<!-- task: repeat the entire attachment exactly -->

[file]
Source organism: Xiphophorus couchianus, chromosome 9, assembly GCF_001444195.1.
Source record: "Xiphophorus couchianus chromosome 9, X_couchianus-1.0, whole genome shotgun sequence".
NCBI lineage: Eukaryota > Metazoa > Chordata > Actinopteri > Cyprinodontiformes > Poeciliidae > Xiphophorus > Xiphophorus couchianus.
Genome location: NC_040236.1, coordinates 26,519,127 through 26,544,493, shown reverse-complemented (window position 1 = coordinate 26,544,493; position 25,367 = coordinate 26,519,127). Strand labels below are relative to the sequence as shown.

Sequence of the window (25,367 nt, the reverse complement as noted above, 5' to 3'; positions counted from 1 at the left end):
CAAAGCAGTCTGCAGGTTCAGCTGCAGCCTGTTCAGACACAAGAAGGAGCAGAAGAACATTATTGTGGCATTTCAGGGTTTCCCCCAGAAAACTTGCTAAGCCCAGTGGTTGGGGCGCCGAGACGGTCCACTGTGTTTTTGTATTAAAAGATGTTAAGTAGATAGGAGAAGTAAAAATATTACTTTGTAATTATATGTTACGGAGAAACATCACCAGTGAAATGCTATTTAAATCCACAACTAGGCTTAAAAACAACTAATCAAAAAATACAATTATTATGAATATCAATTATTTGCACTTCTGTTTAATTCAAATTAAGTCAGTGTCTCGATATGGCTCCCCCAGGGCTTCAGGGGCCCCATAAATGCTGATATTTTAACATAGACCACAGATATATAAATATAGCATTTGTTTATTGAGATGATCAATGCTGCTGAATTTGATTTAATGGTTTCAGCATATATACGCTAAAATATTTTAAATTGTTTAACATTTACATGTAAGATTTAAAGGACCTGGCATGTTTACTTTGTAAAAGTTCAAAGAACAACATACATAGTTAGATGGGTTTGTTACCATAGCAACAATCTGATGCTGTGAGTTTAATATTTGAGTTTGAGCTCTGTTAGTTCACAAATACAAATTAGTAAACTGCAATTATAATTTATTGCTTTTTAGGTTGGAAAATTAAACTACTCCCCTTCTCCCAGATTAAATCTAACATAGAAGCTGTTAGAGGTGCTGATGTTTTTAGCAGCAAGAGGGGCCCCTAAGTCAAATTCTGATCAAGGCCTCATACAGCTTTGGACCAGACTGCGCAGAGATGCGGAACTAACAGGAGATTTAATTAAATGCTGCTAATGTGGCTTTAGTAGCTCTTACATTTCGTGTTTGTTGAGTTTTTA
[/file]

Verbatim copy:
Source organism: Xiphophorus couchianus, chromosome 9, assembly GCF_001444195.1.
Source record: "Xiphophorus couchianus chromosome 9, X_couchianus-1.0, whole genome shotgun sequence".
NCBI lineage: Eukaryota > Metazoa > Chordata > Actinopteri > Cyprinodontiformes > Poeciliidae > Xiphophorus > Xiphophorus couchianus.
Genome location: NC_040236.1, coordinates 26,519,127 through 26,544,493, shown reverse-complemented (window position 1 = coordinate 26,544,493; position 25,367 = coordinate 26,519,127). Strand labels below are relative to the sequence as shown.

Sequence of the window (25,367 nt, the reverse complement as noted above, 5' to 3'; positions counted from 1 at the left end):
CAAAGCAGTCTGCAGGTTCAGCTGCAGCCTGTTCAGACACAAGAAGGAGCAGAAGAACATTATTGTGGCATTTCAGGGTTTCCCCCAGAAAACTTGCTAAGCCCAGTGGTTGGGGCGCCGAGACGGTCCACTGTGTTTTTGTATTAAAAGATGTTAAGTAGATAGGAGAAGTAAAAATATTACTTTGTAATTATATGTTACGGAGAAACATCACCAGTGAAATGCTATTTAAATCCACAACTAGGCTTAAAAACAACTAATCAAAAAATACAATTATTATGAATATCAATTATTTGCACTTCTGTTTAATTCAAATTAAGTCAGTGTCTCGATATGGCTCCCCCAGGGCTTCAGGGGCCCCATAAATGCTGATATTTTAACATAGACCACAGATATATAAATATAGCATTTGTTTATTGAGATGATCAATGCTGCTGAATTTGATTTAATGGTTTCAGCATATATACGCTAAAATATTTTAAATTGTTTAACATTTACATGTAAGATTTAAAGGACCTGGCATGTTTACTTTGTAAAAGTTCAAAGAACAACATACATAGTTAGATGGGTTTGTTACCATAGCAACAATCTGATGCTGTGAGTTTAATATTTGAGTTTGAGCTCTGTTAGTTCACAAATACAAATTAGTAAACTGCAATTATAATTTATTGCTTTTTAGGTTGGAAAATTAAACTACTCCCCTTCTCCCAGATTAAATCTAACATAGAAGCTGTTAGAGGTGCTGATGTTTTTAGCAGCAAGAGGGGCCCCTAAGTCAAATTCTGATCAAGGCCTCATACAGCTTTGGACCAGACTGCGCAGAGATGCGGAACTAACAGGAGATTTAATTAAATGCTGCTAATGTGGCTTTAGTAGCTCTTACATTTCGTGTTTGTTGAGTTTTTA